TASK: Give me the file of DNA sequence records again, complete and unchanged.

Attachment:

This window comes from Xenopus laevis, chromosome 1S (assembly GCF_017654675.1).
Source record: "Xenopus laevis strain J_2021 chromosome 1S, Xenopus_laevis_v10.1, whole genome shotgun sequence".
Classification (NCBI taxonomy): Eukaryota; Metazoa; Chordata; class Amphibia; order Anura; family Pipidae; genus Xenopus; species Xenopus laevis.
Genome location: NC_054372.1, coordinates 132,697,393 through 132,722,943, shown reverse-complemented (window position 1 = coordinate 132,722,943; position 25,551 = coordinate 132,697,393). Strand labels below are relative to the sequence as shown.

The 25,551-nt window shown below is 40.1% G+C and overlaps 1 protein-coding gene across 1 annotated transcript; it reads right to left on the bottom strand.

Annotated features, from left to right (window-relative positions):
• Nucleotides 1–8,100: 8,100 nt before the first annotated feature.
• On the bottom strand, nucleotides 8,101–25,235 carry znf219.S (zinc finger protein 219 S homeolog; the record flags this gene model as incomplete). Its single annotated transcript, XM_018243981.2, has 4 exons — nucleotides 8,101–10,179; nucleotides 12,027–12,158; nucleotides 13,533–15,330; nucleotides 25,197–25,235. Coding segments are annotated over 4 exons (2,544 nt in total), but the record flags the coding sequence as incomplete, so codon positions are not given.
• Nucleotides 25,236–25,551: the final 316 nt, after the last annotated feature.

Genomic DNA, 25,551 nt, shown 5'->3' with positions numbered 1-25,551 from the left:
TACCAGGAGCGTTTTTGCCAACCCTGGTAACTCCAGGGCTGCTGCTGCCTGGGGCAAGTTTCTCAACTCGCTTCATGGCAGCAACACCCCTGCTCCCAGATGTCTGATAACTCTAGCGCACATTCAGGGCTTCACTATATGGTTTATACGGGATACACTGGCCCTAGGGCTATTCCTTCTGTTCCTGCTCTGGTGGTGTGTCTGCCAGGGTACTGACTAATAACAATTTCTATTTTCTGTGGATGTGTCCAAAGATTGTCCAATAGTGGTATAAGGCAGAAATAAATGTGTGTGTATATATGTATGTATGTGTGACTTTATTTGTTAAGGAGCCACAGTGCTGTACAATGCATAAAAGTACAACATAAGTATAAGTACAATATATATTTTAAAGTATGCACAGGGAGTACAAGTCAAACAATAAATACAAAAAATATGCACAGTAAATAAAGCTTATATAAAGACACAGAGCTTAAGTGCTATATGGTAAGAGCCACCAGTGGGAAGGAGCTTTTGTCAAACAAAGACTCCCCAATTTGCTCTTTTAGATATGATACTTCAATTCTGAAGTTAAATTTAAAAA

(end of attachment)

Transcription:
This window comes from Xenopus laevis, chromosome 1S (assembly GCF_017654675.1).
Source record: "Xenopus laevis strain J_2021 chromosome 1S, Xenopus_laevis_v10.1, whole genome shotgun sequence".
Classification (NCBI taxonomy): Eukaryota; Metazoa; Chordata; class Amphibia; order Anura; family Pipidae; genus Xenopus; species Xenopus laevis.
Genome location: NC_054372.1, coordinates 132,697,393 through 132,722,943, shown reverse-complemented (window position 1 = coordinate 132,722,943; position 25,551 = coordinate 132,697,393). Strand labels below are relative to the sequence as shown.

The 25,551-nt window shown below is 40.1% G+C and overlaps 1 protein-coding gene across 1 annotated transcript; it reads right to left on the bottom strand.

Annotated features, from left to right (window-relative positions):
• Nucleotides 1–8,100: 8,100 nt before the first annotated feature.
• On the bottom strand, nucleotides 8,101–25,235 carry znf219.S (zinc finger protein 219 S homeolog; the record flags this gene model as incomplete). Its single annotated transcript, XM_018243981.2, has 4 exons — nucleotides 8,101–10,179; nucleotides 12,027–12,158; nucleotides 13,533–15,330; nucleotides 25,197–25,235. Coding segments are annotated over 4 exons (2,544 nt in total), but the record flags the coding sequence as incomplete, so codon positions are not given.
• Nucleotides 25,236–25,551: the final 316 nt, after the last annotated feature.

Genomic DNA, 25,551 nt, shown 5'->3' with positions numbered 1-25,551 from the left:
TACCAGGAGCGTTTTTGCCAACCCTGGTAACTCCAGGGCTGCTGCTGCCTGGGGCAAGTTTCTCAACTCGCTTCATGGCAGCAACACCCCTGCTCCCAGATGTCTGATAACTCTAGCGCACATTCAGGGCTTCACTATATGGTTTATACGGGATACACTGGCCCTAGGGCTATTCCTTCTGTTCCTGCTCTGGTGGTGTGTCTGCCAGGGTACTGACTAATAACAATTTCTATTTTCTGTGGATGTGTCCAAAGATTGTCCAATAGTGGTATAAGGCAGAAATAAATGTGTGTGTATATATGTATGTATGTGTGACTTTATTTGTTAAGGAGCCACAGTGCTGTACAATGCATAAAAGTACAACATAAGTATAAGTACAATATATATTTTAAAGTATGCACAGGGAGTACAAGTCAAACAATAAATACAAAAAATATGCACAGTAAATAAAGCTTATATAAAGACACAGAGCTTAAGTGCTATATGGTAAGAGCCACCAGTGGGAAGGAGCTTTTGTCAAACAAAGACTCCCCAATTTGCTCTTTTAGATATGATACTTCAATTCTGAAGTTAAATTTAAAAA